Another sensible feature of these bibs is the 'BioViz' reflective accents that offer improved visibility in low-light conditions; making these shorts a smart choice for commuting or fall or autumn rides. Sizes range from S-XXL.
Boardman Cycling Bib Shorts
The construction of these shorts is very impressive for the price. A high-density chamois pad and quick-wicking fabric will keep you cool and comfortable on long rides. The wide silicone grippers keep the legs from riding up but without feeling like a constraining band.
Other well-thought-out features include a rear zip pocket for keeping valuables safe—particularly useful if your jersey doesn’t have one—and reflective highlights to increase your visibility.
The women’s version opts for a waistband instead of bib straps, which does make a toilet stop a much less involved affair. The cross-over design stops the waistband cutting in uncomfortably when bent over the handlebars.
Boardman Short Sleeve cycling jersey
A straightforward jersey that offers everything you need without any unnecessary extras inflating the price. You get three decently sized rear pockets, as well as an extra zippered one.
The silicone gripper in the hem keeps it from riding up, while the fabric is breathable and quick-drying. A full-length zipper and reflective highlights add to its practicality.
It is nice that Boardman have not gone with plain, boring black, opting instead for an eyecatching blue striped design. If it is a little too loud for you, a plain navy version is sold as well.
With a breathable fabric that feels comfortable against the skin, this represents another good value option for a cycling jersey. There are three rear pockets, but no zippered one, and a silicone gripper keeping everything in place.
One aspect to note is that the collar does come up a little high, so if you are sensitive to that, this may not be the jersey for you.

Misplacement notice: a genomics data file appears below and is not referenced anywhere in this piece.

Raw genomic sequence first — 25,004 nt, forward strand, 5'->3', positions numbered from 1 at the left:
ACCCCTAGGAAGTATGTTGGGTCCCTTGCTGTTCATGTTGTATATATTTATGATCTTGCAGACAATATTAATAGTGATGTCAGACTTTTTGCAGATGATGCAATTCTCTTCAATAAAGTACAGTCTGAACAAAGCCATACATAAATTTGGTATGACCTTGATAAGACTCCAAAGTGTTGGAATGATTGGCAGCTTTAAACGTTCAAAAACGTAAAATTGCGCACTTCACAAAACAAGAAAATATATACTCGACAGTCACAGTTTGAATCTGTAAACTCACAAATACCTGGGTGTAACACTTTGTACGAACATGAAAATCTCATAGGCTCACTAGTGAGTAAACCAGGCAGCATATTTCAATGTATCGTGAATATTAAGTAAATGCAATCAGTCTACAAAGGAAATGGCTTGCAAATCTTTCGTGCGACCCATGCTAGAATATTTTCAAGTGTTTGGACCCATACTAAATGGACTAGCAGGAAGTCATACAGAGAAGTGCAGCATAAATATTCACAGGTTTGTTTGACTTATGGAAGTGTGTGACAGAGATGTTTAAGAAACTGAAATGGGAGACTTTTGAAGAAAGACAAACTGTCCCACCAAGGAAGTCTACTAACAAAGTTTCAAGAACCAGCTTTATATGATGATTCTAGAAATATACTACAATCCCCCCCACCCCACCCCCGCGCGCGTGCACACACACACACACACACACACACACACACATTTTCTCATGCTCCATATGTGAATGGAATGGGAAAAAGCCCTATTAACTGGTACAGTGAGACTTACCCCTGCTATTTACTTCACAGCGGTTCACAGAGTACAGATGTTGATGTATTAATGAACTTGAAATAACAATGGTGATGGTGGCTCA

Van Rysel Ultralight Summer Road Cycling Jersey
A little more expensive, but as with their shorts, Van Rysel, Decathlon's in-house clothing brand, presents incredible value. The fit is form hugging without being overly tight and the open weave mesh fabric breathes like nothing else.
Three standard pockets are found on the rear and an additional zippered pocket for valuables. With understated logos, this is a smart and sleek jersey.
Specialized RBX Classic Jersey
This is a no-nonsense jersey ideally suited to those who prefer a clean and classic look. It features a full front zipper, three standard rear pockets and the fabric is UPF 30+ rated to help protect against the sun's rays.
Specialized describe this as their 'regular fit'. That means it's close-fitting without looking like a skin suit. It comes in a wide range of colors to suit most tastes, from a muted sage green to an eye-catching Fluro-yellow.
Triban RC 500 Short-Sleeved Merino Jersey
A £40 / $50 jersey is perhaps a surprising choice to include as a cheap cycling jersey, but this is arguably the cheapest option on our list.
Thanks to the anti-microbial properties of merino wool, this jersey can be worn for multiple consecutive days, and is ideal for commuting or a multi-day trip, doing away with having to have three synthetic jerseys.